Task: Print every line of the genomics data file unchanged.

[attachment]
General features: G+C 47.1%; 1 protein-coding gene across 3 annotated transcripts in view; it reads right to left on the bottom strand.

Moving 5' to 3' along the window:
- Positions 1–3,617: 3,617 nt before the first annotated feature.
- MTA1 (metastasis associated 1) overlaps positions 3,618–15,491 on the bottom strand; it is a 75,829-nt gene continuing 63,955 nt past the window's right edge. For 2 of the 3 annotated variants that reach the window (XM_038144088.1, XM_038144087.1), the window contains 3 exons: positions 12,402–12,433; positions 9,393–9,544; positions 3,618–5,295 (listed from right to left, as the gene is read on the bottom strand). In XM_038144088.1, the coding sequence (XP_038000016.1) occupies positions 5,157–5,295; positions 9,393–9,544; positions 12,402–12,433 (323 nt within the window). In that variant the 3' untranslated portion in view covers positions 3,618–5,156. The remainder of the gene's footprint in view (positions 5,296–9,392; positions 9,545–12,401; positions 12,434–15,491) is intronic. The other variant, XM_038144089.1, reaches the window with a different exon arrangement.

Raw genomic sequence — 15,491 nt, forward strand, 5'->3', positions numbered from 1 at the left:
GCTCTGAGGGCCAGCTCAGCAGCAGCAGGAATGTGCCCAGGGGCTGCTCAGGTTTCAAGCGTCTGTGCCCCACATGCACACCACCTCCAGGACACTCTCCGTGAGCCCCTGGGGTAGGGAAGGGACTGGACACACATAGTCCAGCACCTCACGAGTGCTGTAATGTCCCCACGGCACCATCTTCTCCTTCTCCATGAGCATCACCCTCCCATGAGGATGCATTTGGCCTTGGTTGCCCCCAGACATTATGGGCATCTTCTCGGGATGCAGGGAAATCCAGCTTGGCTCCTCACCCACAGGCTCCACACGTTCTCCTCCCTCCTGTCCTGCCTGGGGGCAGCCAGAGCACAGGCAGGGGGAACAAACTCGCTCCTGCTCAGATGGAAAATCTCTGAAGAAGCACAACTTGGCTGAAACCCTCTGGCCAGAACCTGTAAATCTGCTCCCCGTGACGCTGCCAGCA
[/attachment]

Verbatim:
General features: G+C 47.1%; 1 protein-coding gene across 3 annotated transcripts in view; it reads right to left on the bottom strand.

Moving 5' to 3' along the window:
- Positions 1–3,617: 3,617 nt before the first annotated feature.
- MTA1 (metastasis associated 1) overlaps positions 3,618–15,491 on the bottom strand; it is a 75,829-nt gene continuing 63,955 nt past the window's right edge. For 2 of the 3 annotated variants that reach the window (XM_038144088.1, XM_038144087.1), the window contains 3 exons: positions 12,402–12,433; positions 9,393–9,544; positions 3,618–5,295 (listed from right to left, as the gene is read on the bottom strand). In XM_038144088.1, the coding sequence (XP_038000016.1) occupies positions 5,157–5,295; positions 9,393–9,544; positions 12,402–12,433 (323 nt within the window). In that variant the 3' untranslated portion in view covers positions 3,618–5,156. The remainder of the gene's footprint in view (positions 5,296–9,392; positions 9,545–12,401; positions 12,434–15,491) is intronic. The other variant, XM_038144089.1, reaches the window with a different exon arrangement.

Raw genomic sequence — 15,491 nt, forward strand, 5'->3', positions numbered from 1 at the left:
GCTCTGAGGGCCAGCTCAGCAGCAGCAGGAATGTGCCCAGGGGCTGCTCAGGTTTCAAGCGTCTGTGCCCCACATGCACACCACCTCCAGGACACTCTCCGTGAGCCCCTGGGGTAGGGAAGGGACTGGACACACATAGTCCAGCACCTCACGAGTGCTGTAATGTCCCCACGGCACCATCTTCTCCTTCTCCATGAGCATCACCCTCCCATGAGGATGCATTTGGCCTTGGTTGCCCCCAGACATTATGGGCATCTTCTCGGGATGCAGGGAAATCCAGCTTGGCTCCTCACCCACAGGCTCCACACGTTCTCCTCCCTCCTGTCCTGCCTGGGGGCAGCCAGAGCACAGGCAGGGGGAACAAACTCGCTCCTGCTCAGATGGAAAATCTCTGAAGAAGCACAACTTGGCTGAAACCCTCTGGCCAGAACCTGTAAATCTGCTCCCCGTGACGCTGCCAGCA